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01

Mar

Reflections on Webstock 2017: Humane Tech

I attended my first Webstock conference this year and was blown away. I was not aware that it usually has a political element to it but apparently this year was a step up. 

Interspersed with traditionally technical and interest-driven talks were honest people getting up and saying what they felt about issues that affect everyone, Webstock 2017 centered around remembering that we are all still humans and how it’s all too easy to let shiny new tech get in the way of our humanity.

Most of the speakers were American so it is not surprising that they would mention the various actions of the newly elected President Trump, especially at a conference known for having a political bent. However, there were two in particular whose messages really resonated with me.

The first of these two speakers is Lisa Welchman. She was the first to push their political statements past a joke or a glancing mention, admitting that she could not do her talk about artificial intelligence and staying human because of what was going on in her home country.

Lisa has a strong message of action in the face of despair and encouraging us to focus on the things we can do rather than being paralysed by the things we cannot. Alongside that though was both an explicit and implicit message of humility and respect. I did not feel like she was ranting about a political agenda or telling us to do anything in particular other than care more, try more and use our positions as well-educated people in one the most influential sectors of our business communities.

I think her whole message was poetically summed up in how she started her talk by saying, “Before I forget to say it later, I love you all and I care about you,” to a room of complete strangers on the other side of the world expecting a talk about artificial intelligence.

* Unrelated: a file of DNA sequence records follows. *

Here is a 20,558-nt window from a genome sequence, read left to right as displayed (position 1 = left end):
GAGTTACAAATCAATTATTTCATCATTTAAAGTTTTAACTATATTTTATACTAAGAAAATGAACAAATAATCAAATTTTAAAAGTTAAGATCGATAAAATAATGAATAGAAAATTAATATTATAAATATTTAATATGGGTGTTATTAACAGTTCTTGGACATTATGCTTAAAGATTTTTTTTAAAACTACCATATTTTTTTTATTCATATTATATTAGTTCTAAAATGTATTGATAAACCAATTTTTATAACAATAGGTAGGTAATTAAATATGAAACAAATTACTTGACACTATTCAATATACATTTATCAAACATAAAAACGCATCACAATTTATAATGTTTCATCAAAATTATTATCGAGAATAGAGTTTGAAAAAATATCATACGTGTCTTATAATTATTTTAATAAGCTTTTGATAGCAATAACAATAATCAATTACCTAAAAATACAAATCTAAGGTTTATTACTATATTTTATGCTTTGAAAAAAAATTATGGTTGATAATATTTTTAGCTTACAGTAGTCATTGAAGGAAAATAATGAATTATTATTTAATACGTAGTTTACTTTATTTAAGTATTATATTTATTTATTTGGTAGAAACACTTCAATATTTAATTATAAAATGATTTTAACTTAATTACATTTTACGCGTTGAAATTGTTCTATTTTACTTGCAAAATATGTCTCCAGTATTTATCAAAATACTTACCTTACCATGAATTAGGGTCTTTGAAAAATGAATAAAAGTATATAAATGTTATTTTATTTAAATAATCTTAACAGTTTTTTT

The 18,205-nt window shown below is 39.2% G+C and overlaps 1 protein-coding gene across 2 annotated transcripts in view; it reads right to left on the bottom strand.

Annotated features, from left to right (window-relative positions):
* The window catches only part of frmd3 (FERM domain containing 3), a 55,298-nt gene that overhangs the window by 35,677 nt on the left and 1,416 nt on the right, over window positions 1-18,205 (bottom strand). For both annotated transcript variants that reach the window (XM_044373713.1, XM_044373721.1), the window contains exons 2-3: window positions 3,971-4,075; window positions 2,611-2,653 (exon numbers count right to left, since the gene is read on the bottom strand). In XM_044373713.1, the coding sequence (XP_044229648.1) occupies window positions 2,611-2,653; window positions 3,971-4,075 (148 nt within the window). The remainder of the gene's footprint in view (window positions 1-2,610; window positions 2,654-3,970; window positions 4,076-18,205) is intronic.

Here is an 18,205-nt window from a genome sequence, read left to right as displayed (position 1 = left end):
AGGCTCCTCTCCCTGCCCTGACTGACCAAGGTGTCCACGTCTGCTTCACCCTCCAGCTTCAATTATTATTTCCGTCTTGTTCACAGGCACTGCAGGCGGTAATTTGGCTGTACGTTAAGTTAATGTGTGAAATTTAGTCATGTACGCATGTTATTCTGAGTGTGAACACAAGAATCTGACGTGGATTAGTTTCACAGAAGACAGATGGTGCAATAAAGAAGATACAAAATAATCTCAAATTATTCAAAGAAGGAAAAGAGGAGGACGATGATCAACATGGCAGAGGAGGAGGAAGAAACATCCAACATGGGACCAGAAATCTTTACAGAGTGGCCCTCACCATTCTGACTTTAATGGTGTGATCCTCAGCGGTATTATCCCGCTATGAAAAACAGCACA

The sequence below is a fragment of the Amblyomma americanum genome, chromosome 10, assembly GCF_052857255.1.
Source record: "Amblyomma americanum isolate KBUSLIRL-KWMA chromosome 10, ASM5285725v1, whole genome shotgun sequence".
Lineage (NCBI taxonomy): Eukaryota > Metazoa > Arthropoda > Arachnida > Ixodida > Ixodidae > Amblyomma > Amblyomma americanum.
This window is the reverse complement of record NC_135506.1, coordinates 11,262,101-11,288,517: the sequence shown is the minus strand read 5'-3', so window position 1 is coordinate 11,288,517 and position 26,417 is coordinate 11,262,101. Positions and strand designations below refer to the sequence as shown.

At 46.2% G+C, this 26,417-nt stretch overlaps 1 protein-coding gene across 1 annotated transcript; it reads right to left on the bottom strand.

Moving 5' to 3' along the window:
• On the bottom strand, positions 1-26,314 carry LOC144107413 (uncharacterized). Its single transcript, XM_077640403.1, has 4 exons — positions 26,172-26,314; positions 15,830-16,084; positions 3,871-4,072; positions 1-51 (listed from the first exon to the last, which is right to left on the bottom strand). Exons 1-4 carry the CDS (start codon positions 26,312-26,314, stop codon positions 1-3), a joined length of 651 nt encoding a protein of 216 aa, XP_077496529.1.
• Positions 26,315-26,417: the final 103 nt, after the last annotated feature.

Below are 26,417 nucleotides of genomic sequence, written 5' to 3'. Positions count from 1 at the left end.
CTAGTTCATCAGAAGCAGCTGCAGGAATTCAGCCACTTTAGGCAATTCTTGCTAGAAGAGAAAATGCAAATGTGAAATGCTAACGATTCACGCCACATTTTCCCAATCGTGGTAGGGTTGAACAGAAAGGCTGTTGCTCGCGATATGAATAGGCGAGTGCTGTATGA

Reflections on Webstock 2017: Humane Tech

The other speaker that resonated with me was Anil Dash with his talk Toward Humane Tech. Anil spoke poignantly and with much more clarity than I have heard from anyone else about exactly what is going with the communities and markets that dominate our online world. The highlight for me was his insights into the evolution of what we have thought of as traditional markets where we had buyers and sellers and consumers had price and choice into what we have now with services like Facebook, Google and Uber.

He did not just speak of doom and gloom but of ideas and solutions. One of the most interesting is on the topic of a professional body for the tech industry much like lawyers, doctors or engineers. The tech community and profession has exploded so fast and have such influence that the normal process of self-governance hasn’t had time to mature and perhaps it’s time for us to step up and look at what we are creating. Instead of just focusing on the next app or the next billion-dollar unicorn, we need to think about the social, economic and political outcomes of the online communities we are a part of and creating.

Even before I went to Webstock I was having these sorts of thoughts coupled with a sudden urgent need to actually do something, instead of just feeling like something needs to change. Whether it be getting involved in local government initiatives that are already going on or even doing something as small as talking to my friends and family and trying to get them to understand what is happening. As Lisa Walchman said in her talk, “We are the reason that it will get better”.

 

This post was first published on Seth’s blog www.sethreid.co.nz.

Posted by: Seth Reid, Developer, Modern Applications | 01 March 2017

Tags: Webstock


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